Hillary on Benghazi reports: Facebook is not evidence
Secretary of State Hillary Clinton downplayed reports Wednesday that the White House was made aware that extremist group Ansar al-Sharia had claimed responsibility for the Sept. 11 attack on the U.S. consulate in Benghazi through a Facebook posting the night of the attack. "Posting something on Facebook is not in and of itself evidence, and ...
Secretary of State Hillary Clinton downplayed reports Wednesday that the White House was made aware that extremist group Ansar al-Sharia had claimed responsibility for the Sept. 11 attack on the U.S. consulate in Benghazi through a Facebook posting the night of the attack.
"Posting something on Facebook is not in and of itself evidence, and I think it just underscores how fluid the reporting was at the time and continued for some time to be," Clinton said today. "What I keep in mind is that four brave Americans were killed, and we will find out what happened, we will take whatever measures are necessary to fix anything that needs to be fixed, and we will bring those to justice who committed these murders. And I think that that is what we have said, that is what we are doing, and I’m very confident that we will achieve those goals."
Clinton was responding to today’s revelation of emails sent on the night of the attack from the State Department operations center to administration officials describing the assault as it was in progress and noting that the extremist group Ansar al-Sharia had claimed responsibility that day on Facebook and Twitter.
"Look, I’ve said it and I’ll say it one more time: No one wants to find out what happened more than I do. We are holding ourselves accountable to the American people because not only they, but our brave diplomats and development experts serving in dangerous places around the world, deserve no less," she said. "The independent Accountability Review Board is already hard at work looking at everything-not cherry-picking one story here or one document there, but looking at everything, which I highly recommend as the appropriate approach to something as complex as an attack like this."
The first email, sent on Sept. 11 at 4:05 p.m. Washington time, reported that 20 armed men had fired on the compound, that explosions were heard, and that Ambassador Christopher Stevens and three other personnel were in the compound safe haven. The second email at 4:54 stated that the shooting had stopped. The third email said that Ansar al-Sharia had claimed credit on Facebook and Twitter.
State Department Spokeswoman Victoria Nuland said today that the operations center has the responsibility to report on open source information it finds and sometimes that includes multiple reports of responsibility after an attack. The operations center reporting is not meant to be definitive, she said.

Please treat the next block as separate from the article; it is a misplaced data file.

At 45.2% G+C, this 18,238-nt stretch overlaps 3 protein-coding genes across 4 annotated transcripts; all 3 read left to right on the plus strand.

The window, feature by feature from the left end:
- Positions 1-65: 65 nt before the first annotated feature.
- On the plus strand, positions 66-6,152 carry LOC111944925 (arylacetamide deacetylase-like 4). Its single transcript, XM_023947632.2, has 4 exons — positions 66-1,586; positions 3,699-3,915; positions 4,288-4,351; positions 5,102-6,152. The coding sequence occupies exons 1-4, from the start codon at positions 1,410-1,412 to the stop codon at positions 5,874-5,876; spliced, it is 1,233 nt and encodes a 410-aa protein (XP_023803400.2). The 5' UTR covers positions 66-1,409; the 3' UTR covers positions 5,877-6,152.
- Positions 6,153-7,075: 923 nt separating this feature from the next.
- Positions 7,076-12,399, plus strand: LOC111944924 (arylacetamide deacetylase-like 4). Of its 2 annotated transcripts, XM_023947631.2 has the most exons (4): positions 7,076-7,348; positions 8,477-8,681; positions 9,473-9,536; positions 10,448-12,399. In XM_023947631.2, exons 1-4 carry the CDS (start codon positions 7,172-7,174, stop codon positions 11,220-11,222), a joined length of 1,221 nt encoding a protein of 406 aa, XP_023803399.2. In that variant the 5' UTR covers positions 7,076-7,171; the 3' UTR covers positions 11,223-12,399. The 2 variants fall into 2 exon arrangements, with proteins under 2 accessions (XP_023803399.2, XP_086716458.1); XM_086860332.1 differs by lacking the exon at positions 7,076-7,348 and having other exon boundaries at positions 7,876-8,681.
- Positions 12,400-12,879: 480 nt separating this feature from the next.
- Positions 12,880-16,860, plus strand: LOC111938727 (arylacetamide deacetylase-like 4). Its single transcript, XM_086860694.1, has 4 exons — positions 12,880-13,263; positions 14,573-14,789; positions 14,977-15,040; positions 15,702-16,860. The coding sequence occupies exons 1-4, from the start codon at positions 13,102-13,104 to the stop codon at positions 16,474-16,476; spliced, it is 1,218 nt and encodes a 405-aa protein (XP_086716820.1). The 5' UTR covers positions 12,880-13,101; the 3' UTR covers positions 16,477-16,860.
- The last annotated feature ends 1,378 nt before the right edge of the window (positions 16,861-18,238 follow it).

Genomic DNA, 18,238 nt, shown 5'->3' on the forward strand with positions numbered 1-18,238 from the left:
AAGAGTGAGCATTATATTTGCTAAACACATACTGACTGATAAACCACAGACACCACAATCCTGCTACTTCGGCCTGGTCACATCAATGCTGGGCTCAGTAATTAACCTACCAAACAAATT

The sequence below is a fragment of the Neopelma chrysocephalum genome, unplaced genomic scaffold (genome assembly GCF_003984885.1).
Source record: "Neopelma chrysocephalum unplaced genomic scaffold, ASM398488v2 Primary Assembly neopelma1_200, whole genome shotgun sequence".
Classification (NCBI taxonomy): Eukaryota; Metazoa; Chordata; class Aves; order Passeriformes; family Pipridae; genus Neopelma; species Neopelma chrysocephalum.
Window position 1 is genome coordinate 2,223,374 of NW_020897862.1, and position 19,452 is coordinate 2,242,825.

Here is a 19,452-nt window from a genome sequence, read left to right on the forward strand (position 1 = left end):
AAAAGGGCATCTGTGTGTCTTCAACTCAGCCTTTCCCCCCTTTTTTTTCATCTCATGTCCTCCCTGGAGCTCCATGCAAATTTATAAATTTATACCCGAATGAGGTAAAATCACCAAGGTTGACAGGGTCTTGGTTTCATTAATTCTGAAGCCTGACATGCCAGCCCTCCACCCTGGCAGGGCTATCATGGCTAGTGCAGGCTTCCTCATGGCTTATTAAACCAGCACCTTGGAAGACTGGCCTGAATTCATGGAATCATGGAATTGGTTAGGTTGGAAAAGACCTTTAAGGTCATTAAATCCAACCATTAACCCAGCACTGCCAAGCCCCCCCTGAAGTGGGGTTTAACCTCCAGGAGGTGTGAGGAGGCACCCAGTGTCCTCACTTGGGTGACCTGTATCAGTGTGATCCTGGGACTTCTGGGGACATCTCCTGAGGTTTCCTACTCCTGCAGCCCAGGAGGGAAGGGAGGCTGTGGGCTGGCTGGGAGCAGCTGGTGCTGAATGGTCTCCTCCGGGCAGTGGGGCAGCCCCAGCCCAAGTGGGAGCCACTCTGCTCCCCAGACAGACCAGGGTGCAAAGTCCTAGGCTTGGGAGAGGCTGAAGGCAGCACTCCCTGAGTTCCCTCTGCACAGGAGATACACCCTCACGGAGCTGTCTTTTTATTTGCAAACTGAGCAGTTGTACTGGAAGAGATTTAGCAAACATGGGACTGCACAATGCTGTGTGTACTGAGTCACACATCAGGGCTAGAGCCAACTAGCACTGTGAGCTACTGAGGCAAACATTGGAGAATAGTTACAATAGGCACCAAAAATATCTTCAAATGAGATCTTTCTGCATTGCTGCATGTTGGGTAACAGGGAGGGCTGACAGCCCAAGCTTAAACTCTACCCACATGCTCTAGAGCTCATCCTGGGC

"In keeping folks informed, the Ops Center obviously is looking at the totality of what’s out there in the public domain. When things begin to become picked up, when they become something that people are talking about, they obviously have a responsibility to inform principals. But it is not the job of the Operations Center in passing these things on to analyze them, to weight them in any way, shape, or form," she said.
White House spokesman Jay Carney told reporters today that the emails don’t directly contradict his own comments after the attack, such as on Sept. 14 when he said, "We have no information to suggest that it was a preplanned attack."
"There was a variety of information coming in," Carney said. "The whole point of an intelligence community and what they do is to assess strands of information and make judgments about what happened and who was responsible."
Regardless, Sens. John McCain (R-AZ), Lindsey Graham (R-SC), and Kelly Ayotte (R-NH) sent a letter to President Barack Obama demanding an explanation as to how the new reports reconcile with administration accounts of the attack at the time and since.
"These emails make clear that your Administration knew within two hours of the attack that it was a terrorist act and that Ansar al-Sharia, a Libyan militant group with links to Al-Qaeda, had claimed responsibility for it. This latest revelation only adds to the confusion surrounding what you and your Administration knew about the attacks in Benghazi, when you knew it, and why you responded to those tragic events in the ways that you did," they wrote.
Josh Rogin is a former staff writer at Foreign Policy. Twitter: @joshrogin
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